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“Installation of new renewable energy facilities has now all but dried up, unable to compete on a grid now flooded with a low-cost, high-energy fuel,” two experts from Colorado’s Renewable and Sustainable Energy Institute said in an essay posted this week on Environment360, a Yale University website.

How much further the shift from coal to natural gas can go is unclear. Bentek says that power companies plan to retire 175 coal-fired plants over the next five years. That could bring coal’s CO2 emissions down to 1980 levels. However, the EIA predicts prices of natural gas will start to rise a bit next year, and then more about eight years from now.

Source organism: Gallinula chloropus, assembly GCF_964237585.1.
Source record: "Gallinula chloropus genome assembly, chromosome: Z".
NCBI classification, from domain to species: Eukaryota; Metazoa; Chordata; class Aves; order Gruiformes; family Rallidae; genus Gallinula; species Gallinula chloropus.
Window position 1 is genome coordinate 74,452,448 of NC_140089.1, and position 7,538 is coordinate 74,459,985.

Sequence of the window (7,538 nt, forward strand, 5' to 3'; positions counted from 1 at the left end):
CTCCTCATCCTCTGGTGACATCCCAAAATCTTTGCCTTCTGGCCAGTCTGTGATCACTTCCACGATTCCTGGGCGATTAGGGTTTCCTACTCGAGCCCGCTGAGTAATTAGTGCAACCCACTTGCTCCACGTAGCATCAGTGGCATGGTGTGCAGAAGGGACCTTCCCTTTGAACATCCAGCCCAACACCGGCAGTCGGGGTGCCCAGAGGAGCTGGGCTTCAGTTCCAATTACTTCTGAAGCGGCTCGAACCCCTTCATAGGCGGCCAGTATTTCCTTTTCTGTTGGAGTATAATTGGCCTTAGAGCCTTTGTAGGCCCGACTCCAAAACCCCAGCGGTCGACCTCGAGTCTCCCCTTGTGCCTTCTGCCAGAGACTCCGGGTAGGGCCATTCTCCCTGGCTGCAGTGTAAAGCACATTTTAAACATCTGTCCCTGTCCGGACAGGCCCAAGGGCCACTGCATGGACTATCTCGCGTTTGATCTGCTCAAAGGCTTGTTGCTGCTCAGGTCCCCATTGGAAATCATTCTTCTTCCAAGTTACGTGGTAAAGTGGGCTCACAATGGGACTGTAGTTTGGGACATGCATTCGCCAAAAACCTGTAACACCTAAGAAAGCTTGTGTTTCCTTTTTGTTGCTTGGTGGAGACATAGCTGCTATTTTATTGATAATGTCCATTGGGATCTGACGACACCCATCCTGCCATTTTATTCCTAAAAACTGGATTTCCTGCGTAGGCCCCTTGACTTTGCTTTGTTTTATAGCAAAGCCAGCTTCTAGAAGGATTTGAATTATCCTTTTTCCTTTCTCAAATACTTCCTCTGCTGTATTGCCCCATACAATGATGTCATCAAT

Despite unanswered questions about the environmental effects of drilling, the gas boom “is actually one of a number of reasons for cautious optimism,” Mann said. “There’s a lot of doom and gloom out there. It is important to point out that there is still time” to address global warning.

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Associated Press writers Seth Borenstein in Washington and Jonathan Fahey in New York contributed to this story.

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Online:

U.S. Energy Information Agency: http://bit.ly/MRLOFR

Environment360: http://bit.ly/Qu8ebk